James A. Farrell and Albert Wiggin have been invited [to be on the board] but had to consult their committees before accepting. I also have in mind asking Henry Walters and Myron T. Herrick. Mr. Herrick is objected to by Mr. Rockefeller quite strongly but Mr. Stone wants him and I feel strongly that he would be particularly desirable in France. The whole thing has gone along with a smoothness that has been gratifying and the reception of it has been marked by an enthusiasm which has been surprising to me even though I was so strongly convinced we were on the right track.
I saw James J. Hill today, for example. He said at first that he could not possibly think of extending his responsibilities, but after I had finished telling him what we expected to do, he said he would be glad to go on the board, would take a large amount of stock and particularly wanted a substantial interest in the City Bank and commissioned me to buy him the stock at the market.
I talked with Ogden Armour about the matter today for the first time. He sat in perfect silence while I went through the story, and, without asking a single question, he said he would go on the board and wanted $500,000 stock.
Mr. Coffin [of General Electric] is another man who is retiring from everything, but has 'become so enthusiastic over this that he was willing to go on the board, and offers the most active cooperation.
I felt very good over getting Sabin. The Guaranty Trust is altogether the most active competitor we have in the field and it is of great value to get them into the fold in this way. They have been particularly enthusiastic at Kuhn, Loeb's. They want to take up to $2,500,000. There was really quite a little competition to see who should get on the board, but as I had happened to talk with Kahn and had invited him first, it was decided he should go on. He is perhaps the most enthusiastic of any one. They want half a million stock for Sir Ernest Castle** to whom they have cabled the plan and they have back from him approval of it.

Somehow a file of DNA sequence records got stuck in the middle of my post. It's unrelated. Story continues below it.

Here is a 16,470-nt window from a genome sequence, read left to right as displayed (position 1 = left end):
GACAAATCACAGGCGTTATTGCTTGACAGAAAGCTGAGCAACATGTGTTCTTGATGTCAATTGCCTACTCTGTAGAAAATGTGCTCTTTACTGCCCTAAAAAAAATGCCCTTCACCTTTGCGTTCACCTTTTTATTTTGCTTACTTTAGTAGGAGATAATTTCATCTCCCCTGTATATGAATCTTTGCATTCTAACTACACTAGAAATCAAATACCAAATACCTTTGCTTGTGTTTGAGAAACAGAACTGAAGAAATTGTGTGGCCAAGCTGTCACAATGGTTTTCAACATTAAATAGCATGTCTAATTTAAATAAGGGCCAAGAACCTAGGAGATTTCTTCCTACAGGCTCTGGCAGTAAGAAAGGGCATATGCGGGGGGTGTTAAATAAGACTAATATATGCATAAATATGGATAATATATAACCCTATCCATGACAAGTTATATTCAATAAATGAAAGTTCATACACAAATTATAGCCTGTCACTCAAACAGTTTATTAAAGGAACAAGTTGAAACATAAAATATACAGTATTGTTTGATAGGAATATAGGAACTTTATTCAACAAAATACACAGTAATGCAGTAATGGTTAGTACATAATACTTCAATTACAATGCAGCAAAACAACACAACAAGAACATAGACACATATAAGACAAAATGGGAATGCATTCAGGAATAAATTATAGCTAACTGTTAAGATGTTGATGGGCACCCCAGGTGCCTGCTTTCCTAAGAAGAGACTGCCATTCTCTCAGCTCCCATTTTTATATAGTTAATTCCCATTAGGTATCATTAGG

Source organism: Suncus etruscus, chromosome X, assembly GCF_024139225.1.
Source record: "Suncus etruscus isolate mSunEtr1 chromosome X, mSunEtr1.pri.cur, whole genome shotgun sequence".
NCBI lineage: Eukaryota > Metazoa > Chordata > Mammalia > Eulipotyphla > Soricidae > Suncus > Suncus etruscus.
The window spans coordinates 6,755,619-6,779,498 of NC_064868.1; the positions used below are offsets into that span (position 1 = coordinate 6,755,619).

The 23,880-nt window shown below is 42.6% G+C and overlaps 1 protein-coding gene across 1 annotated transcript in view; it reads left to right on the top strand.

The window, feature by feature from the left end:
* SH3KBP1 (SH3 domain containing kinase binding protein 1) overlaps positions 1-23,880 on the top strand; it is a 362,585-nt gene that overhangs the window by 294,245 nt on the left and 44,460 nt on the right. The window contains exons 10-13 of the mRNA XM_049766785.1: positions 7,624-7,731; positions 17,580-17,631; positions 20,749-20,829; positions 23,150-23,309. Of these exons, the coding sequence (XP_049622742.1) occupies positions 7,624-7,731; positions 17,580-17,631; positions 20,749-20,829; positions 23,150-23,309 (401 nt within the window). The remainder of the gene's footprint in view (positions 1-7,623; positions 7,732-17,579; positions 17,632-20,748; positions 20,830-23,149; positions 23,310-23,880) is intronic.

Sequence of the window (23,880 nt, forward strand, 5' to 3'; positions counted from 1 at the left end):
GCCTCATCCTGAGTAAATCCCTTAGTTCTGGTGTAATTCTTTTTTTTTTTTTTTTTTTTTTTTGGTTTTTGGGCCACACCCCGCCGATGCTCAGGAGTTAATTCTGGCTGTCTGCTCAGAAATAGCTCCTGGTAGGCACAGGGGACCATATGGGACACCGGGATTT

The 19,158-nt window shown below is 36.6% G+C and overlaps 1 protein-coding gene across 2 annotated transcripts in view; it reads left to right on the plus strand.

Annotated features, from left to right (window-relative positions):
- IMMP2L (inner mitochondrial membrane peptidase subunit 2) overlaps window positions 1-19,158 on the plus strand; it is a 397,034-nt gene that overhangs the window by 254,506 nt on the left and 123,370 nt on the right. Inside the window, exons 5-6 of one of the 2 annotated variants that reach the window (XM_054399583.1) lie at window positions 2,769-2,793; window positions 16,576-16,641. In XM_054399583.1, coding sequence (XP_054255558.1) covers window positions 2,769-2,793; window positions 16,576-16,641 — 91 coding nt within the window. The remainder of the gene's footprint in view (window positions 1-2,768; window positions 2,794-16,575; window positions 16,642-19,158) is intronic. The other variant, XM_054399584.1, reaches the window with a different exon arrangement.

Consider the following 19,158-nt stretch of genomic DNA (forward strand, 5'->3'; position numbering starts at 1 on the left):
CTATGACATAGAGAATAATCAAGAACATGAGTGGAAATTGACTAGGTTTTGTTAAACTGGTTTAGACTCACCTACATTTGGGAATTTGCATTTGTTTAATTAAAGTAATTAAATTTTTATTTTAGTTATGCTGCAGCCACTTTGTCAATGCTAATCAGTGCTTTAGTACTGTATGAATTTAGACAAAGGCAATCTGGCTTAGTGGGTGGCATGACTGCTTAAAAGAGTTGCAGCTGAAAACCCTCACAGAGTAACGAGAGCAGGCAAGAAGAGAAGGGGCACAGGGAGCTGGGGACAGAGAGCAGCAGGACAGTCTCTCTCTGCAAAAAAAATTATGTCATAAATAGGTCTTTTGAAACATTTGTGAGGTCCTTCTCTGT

I explained the whole matter to the Board [of the City Bank] Tuesday and got nothing but favorable comments.6
Everybody coveted the AIC stock. Joe Grace (of W. R. Grace & Co.) wanted $600,000 in addition to his interest in National City Bank. Ambrose Monell wanted $500,000. George Baker wanted $250,000. And "William Rockefeller tried, vainly, to get me to put him down for $5,000,000 of the common."7
By 1916 AIC investments overseas amounted to more than $23 million and in 1917 to more than $27 million. The company established representation in London, Paris, Buenos Aires, and Peking as well as in Petrograd, Russia. Less than two years after its formation AIC was operating on a substantial scale in Australia, Argentina, Uruguay, Paraguay, Colombia, Brazil, Chile, China, Japan, India, Ceylon, Italy, Switzerland, France, Spain, Cuba, Mexico, and other countries in Central America.
American International owned several subsidiary companies outright, had substantial interests in yet other companies, and operated still other firms in the United States and abroad. The Allied Machinery Company of America was founded in February 1916 and the entire share capital taken up by American International Corporation. The vice president of American International Corporation was Frederick Holbrook, an engineer and formerly head of the Holbrook Cabot & Rollins Corporation. In January 1917 the Grace Russian Company was formed, the joint owners being W. R. Grace & Co. and the San Galli Trading Company of Petrograd. American International Corporation had a substantial investment in the Grace Russian Company and through Holbrook an interlocking directorship.